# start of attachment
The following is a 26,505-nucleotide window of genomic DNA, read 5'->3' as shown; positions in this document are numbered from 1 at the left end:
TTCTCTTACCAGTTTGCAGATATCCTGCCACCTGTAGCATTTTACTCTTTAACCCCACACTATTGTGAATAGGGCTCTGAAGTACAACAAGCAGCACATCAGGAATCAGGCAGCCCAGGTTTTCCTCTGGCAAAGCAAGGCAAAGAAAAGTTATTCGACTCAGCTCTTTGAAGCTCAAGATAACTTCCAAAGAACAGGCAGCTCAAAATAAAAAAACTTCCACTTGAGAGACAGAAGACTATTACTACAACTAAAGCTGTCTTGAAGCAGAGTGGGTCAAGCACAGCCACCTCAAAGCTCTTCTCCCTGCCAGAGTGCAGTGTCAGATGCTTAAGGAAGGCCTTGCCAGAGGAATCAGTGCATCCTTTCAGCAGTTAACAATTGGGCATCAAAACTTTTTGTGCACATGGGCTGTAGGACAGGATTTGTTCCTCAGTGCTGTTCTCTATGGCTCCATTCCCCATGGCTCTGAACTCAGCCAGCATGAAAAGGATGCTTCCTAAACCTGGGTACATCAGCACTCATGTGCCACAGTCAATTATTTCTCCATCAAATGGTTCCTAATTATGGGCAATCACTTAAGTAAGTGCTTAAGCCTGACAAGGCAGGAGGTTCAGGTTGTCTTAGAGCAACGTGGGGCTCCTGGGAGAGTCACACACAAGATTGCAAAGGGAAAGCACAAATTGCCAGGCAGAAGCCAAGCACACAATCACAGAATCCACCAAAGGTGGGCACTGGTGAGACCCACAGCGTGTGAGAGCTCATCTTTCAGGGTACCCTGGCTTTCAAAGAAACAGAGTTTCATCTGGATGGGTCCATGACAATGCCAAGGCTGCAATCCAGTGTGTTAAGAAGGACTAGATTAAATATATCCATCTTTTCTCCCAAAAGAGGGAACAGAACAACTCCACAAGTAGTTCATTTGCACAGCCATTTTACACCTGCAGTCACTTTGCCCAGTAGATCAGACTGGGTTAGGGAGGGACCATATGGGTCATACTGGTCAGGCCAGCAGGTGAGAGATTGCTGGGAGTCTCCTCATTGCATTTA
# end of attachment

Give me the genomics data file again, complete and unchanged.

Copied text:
The following is a 26,505-nucleotide window of genomic DNA, read 5'->3' as shown; positions in this document are numbered from 1 at the left end:
TTCTCTTACCAGTTTGCAGATATCCTGCCACCTGTAGCATTTTACTCTTTAACCCCACACTATTGTGAATAGGGCTCTGAAGTACAACAAGCAGCACATCAGGAATCAGGCAGCCCAGGTTTTCCTCTGGCAAAGCAAGGCAAAGAAAAGTTATTCGACTCAGCTCTTTGAAGCTCAAGATAACTTCCAAAGAACAGGCAGCTCAAAATAAAAAAACTTCCACTTGAGAGACAGAAGACTATTACTACAACTAAAGCTGTCTTGAAGCAGAGTGGGTCAAGCACAGCCACCTCAAAGCTCTTCTCCCTGCCAGAGTGCAGTGTCAGATGCTTAAGGAAGGCCTTGCCAGAGGAATCAGTGCATCCTTTCAGCAGTTAACAATTGGGCATCAAAACTTTTTGTGCACATGGGCTGTAGGACAGGATTTGTTCCTCAGTGCTGTTCTCTATGGCTCCATTCCCCATGGCTCTGAACTCAGCCAGCATGAAAAGGATGCTTCCTAAACCTGGGTACATCAGCACTCATGTGCCACAGTCAATTATTTCTCCATCAAATGGTTCCTAATTATGGGCAATCACTTAAGTAAGTGCTTAAGCCTGACAAGGCAGGAGGTTCAGGTTGTCTTAGAGCAACGTGGGGCTCCTGGGAGAGTCACACACAAGATTGCAAAGGGAAAGCACAAATTGCCAGGCAGAAGCCAAGCACACAATCACAGAATCCACCAAAGGTGGGCACTGGTGAGACCCACAGCGTGTGAGAGCTCATCTTTCAGGGTACCCTGGCTTTCAAAGAAACAGAGTTTCATCTGGATGGGTCCATGACAATGCCAAGGCTGCAATCCAGTGTGTTAAGAAGGACTAGATTAAATATATCCATCTTTTCTCCCAAAAGAGGGAACAGAACAACTCCACAAGTAGTTCATTTGCACAGCCATTTTACACCTGCAGTCACTTTGCCCAGTAGATCAGACTGGGTTAGGGAGGGACCATATGGGTCATACTGGTCAGGCCAGCAGGTGAGAGATTGCTGGGAGTCTCCTCATTGCATTTA